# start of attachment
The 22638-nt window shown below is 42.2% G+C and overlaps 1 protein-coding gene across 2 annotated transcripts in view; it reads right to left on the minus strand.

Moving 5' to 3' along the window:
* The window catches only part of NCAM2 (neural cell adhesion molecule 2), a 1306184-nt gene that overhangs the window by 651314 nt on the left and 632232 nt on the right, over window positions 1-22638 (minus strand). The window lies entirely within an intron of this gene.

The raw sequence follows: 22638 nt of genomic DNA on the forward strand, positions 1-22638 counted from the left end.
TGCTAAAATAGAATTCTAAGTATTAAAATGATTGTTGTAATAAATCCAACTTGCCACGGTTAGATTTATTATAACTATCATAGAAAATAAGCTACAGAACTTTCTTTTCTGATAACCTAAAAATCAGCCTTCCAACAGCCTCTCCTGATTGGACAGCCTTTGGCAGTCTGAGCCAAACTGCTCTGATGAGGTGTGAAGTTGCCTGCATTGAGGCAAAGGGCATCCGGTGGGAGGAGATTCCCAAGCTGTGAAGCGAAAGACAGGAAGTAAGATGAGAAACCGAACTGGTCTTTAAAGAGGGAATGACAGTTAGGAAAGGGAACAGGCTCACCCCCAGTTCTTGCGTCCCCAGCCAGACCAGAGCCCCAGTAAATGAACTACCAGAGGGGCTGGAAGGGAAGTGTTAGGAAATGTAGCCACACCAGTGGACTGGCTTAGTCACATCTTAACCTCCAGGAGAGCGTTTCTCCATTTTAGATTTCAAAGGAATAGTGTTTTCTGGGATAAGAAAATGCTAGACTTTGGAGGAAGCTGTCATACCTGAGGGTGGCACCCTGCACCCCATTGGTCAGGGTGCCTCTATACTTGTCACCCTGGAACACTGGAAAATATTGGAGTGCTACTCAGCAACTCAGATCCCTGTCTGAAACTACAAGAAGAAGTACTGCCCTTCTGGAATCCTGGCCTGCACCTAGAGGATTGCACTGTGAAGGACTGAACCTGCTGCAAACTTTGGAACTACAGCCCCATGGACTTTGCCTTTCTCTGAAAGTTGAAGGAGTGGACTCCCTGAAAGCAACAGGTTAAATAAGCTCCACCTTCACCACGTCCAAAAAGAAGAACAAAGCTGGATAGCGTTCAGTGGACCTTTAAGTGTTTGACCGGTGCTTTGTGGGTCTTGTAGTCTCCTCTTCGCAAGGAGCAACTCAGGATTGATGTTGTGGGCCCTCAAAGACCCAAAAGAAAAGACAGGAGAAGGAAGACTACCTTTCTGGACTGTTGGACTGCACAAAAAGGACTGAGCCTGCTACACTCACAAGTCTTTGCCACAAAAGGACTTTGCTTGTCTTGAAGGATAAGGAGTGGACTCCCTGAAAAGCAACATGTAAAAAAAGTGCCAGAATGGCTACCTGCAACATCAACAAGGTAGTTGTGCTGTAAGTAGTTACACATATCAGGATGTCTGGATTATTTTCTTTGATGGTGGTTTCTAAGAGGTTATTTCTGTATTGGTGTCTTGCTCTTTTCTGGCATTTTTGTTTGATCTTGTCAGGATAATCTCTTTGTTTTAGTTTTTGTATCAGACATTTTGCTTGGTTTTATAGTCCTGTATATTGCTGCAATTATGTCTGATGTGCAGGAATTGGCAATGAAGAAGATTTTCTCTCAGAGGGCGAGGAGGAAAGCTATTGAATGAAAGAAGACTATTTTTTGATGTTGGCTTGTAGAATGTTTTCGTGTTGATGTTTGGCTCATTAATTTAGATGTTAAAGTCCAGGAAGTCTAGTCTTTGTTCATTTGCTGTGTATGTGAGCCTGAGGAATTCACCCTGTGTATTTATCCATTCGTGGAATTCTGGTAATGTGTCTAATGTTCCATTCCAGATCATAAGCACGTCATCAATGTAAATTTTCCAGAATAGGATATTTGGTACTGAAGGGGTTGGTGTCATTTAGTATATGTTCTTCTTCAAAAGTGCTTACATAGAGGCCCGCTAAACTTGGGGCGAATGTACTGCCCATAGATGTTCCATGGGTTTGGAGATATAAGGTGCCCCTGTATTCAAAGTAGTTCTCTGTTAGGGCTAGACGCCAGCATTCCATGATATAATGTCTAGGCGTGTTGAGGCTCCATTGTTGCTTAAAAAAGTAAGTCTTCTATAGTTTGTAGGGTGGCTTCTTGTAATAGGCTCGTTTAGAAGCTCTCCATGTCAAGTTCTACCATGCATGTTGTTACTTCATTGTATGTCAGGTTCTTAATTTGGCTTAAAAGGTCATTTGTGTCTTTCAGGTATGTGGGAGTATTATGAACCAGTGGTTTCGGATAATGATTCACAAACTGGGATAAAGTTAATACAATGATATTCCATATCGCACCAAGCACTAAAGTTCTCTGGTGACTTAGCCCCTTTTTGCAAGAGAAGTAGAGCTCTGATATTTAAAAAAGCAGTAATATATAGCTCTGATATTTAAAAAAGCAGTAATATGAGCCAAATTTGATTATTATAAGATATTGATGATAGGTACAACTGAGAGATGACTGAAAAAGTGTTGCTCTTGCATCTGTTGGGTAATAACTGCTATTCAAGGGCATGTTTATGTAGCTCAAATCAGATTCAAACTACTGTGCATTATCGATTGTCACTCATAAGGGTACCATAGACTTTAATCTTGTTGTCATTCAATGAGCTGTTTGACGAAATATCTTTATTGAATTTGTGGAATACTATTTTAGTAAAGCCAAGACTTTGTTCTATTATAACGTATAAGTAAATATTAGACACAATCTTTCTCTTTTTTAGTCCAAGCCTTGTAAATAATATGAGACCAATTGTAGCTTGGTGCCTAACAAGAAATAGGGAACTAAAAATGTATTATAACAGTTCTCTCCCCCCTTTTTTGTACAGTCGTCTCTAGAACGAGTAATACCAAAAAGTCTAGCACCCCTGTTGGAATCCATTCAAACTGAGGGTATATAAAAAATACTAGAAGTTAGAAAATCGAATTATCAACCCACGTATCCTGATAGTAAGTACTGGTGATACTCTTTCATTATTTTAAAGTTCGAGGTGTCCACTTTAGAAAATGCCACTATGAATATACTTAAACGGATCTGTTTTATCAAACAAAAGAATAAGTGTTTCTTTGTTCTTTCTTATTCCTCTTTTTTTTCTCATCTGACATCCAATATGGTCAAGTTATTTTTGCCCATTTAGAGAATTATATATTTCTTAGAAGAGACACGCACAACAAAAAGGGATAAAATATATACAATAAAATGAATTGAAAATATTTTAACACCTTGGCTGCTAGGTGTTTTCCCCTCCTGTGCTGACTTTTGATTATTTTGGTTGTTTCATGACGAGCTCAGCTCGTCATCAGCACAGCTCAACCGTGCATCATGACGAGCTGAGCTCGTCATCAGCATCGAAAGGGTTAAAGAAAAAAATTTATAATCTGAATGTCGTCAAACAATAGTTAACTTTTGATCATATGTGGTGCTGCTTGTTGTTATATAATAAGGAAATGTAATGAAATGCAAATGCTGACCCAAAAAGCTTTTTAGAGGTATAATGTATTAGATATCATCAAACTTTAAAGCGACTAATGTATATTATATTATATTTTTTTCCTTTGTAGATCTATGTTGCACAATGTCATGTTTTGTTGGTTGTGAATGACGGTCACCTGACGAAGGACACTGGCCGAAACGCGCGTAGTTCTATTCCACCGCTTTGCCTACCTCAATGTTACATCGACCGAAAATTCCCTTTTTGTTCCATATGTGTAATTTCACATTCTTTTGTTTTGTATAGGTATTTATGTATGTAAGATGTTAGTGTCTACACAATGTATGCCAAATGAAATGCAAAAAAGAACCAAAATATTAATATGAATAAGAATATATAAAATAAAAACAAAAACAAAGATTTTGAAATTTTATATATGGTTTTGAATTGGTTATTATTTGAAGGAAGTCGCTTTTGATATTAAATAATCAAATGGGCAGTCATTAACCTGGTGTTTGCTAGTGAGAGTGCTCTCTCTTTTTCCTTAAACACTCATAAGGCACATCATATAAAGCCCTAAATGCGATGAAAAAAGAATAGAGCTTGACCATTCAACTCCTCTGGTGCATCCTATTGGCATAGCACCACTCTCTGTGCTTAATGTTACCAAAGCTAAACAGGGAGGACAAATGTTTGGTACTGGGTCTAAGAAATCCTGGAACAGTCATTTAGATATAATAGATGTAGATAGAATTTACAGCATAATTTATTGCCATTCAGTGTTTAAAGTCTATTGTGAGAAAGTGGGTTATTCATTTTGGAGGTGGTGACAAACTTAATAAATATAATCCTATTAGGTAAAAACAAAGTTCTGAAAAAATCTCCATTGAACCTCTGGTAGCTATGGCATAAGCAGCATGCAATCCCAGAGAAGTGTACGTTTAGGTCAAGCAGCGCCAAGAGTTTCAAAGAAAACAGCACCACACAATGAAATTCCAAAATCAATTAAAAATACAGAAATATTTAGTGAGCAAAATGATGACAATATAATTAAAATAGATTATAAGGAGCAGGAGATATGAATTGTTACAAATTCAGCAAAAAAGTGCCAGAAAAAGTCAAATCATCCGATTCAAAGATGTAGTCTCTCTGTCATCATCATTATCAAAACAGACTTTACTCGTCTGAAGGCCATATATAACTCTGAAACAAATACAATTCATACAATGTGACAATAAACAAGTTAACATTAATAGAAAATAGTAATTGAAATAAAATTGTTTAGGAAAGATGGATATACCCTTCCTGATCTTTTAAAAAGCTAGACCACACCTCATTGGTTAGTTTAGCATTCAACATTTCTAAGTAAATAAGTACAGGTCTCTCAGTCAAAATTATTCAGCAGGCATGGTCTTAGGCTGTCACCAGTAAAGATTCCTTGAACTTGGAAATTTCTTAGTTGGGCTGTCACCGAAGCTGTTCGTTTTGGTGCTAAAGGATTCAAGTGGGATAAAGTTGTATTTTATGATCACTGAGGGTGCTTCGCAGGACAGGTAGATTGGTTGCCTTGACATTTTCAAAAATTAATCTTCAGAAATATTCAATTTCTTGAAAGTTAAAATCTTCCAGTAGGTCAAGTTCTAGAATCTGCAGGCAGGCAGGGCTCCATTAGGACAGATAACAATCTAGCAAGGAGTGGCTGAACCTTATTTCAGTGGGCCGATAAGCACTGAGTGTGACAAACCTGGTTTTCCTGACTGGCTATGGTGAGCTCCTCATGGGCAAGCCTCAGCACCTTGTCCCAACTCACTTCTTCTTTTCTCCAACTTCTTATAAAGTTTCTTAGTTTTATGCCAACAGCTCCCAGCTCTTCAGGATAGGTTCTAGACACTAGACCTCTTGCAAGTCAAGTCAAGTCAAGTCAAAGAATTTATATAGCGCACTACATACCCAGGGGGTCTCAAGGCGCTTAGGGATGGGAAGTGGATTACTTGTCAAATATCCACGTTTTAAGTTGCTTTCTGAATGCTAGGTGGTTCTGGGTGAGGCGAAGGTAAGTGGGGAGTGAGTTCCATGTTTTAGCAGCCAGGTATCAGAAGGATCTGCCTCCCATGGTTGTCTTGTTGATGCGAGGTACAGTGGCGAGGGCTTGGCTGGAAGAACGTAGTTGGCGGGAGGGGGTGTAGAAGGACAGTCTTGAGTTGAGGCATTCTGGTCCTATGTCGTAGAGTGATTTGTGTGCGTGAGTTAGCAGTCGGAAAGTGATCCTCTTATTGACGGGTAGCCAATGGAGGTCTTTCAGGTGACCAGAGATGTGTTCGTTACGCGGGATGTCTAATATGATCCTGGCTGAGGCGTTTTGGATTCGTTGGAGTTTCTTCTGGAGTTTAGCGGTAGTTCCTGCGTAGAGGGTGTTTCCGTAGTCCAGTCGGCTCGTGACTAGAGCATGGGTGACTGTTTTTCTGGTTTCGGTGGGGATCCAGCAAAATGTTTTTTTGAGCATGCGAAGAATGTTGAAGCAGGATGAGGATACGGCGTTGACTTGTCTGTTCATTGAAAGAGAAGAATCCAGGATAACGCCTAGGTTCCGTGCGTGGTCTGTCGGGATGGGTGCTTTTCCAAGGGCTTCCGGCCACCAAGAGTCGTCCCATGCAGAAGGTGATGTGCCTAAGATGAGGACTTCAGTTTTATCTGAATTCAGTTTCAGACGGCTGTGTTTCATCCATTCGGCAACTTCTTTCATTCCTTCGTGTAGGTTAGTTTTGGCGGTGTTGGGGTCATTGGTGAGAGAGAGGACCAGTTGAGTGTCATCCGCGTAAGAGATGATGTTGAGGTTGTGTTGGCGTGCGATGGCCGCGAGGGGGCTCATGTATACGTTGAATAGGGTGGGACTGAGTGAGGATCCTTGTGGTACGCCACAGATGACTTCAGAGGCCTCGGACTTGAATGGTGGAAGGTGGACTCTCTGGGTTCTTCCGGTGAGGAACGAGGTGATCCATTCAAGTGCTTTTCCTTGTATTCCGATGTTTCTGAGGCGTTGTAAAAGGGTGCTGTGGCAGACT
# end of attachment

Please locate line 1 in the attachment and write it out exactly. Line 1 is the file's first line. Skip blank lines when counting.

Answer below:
The 22638-nt window shown below is 42.2% G+C and overlaps 1 protein-coding gene across 2 annotated transcripts in view; it reads right to left on the minus strand.